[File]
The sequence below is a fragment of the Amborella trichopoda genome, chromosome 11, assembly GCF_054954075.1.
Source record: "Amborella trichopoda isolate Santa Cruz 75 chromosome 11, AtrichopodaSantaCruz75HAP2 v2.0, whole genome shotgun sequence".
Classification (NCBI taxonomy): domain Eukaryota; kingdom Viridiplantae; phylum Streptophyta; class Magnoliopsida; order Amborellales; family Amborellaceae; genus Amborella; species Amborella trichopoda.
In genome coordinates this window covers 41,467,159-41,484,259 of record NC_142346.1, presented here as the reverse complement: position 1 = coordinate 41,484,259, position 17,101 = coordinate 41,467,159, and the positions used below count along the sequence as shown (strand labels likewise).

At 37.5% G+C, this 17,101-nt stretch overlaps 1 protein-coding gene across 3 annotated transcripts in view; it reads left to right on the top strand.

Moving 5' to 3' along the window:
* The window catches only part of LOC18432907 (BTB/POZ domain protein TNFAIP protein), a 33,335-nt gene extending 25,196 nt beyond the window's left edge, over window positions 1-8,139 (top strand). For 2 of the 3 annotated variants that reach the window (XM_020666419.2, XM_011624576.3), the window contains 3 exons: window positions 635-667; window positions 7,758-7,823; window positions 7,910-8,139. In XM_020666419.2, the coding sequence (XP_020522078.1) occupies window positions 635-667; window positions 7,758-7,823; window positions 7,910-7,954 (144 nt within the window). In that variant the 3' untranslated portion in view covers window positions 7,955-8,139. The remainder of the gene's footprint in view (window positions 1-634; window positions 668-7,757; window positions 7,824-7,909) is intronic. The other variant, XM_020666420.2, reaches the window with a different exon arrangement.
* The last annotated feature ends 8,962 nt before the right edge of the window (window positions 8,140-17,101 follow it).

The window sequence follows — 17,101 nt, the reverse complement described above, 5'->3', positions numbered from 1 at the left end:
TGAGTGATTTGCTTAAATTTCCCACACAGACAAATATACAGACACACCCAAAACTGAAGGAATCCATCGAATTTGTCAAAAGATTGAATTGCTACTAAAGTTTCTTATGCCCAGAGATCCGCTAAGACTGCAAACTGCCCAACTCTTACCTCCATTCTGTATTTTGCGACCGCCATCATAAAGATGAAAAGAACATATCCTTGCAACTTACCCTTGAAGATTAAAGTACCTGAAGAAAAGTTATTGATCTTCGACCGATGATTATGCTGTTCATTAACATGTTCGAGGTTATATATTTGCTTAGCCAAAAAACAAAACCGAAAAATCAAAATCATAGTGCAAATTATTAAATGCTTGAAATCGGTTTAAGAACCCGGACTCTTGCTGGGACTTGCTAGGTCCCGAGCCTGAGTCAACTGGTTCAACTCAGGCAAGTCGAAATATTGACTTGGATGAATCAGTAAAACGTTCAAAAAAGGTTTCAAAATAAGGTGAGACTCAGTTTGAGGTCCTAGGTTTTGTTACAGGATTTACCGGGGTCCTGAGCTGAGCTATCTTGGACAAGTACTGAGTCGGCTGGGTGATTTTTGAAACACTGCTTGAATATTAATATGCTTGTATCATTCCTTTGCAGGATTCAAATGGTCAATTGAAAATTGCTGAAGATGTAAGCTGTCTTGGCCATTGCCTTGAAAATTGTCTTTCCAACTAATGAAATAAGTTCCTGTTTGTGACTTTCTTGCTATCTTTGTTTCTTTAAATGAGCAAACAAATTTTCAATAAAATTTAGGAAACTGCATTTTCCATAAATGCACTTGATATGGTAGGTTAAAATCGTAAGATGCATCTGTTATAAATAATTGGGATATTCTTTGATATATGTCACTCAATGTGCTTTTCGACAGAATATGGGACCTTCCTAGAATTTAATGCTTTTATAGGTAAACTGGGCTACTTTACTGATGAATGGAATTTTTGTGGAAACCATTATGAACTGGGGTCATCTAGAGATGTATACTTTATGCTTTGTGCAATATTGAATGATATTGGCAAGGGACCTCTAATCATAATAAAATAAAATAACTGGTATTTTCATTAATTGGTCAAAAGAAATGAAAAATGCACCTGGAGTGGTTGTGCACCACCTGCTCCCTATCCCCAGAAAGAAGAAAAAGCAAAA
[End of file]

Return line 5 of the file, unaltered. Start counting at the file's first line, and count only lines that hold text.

At 37.5% G+C, this 17,101-nt stretch overlaps 1 protein-coding gene across 3 annotated transcripts in view; it reads left to right on the top strand.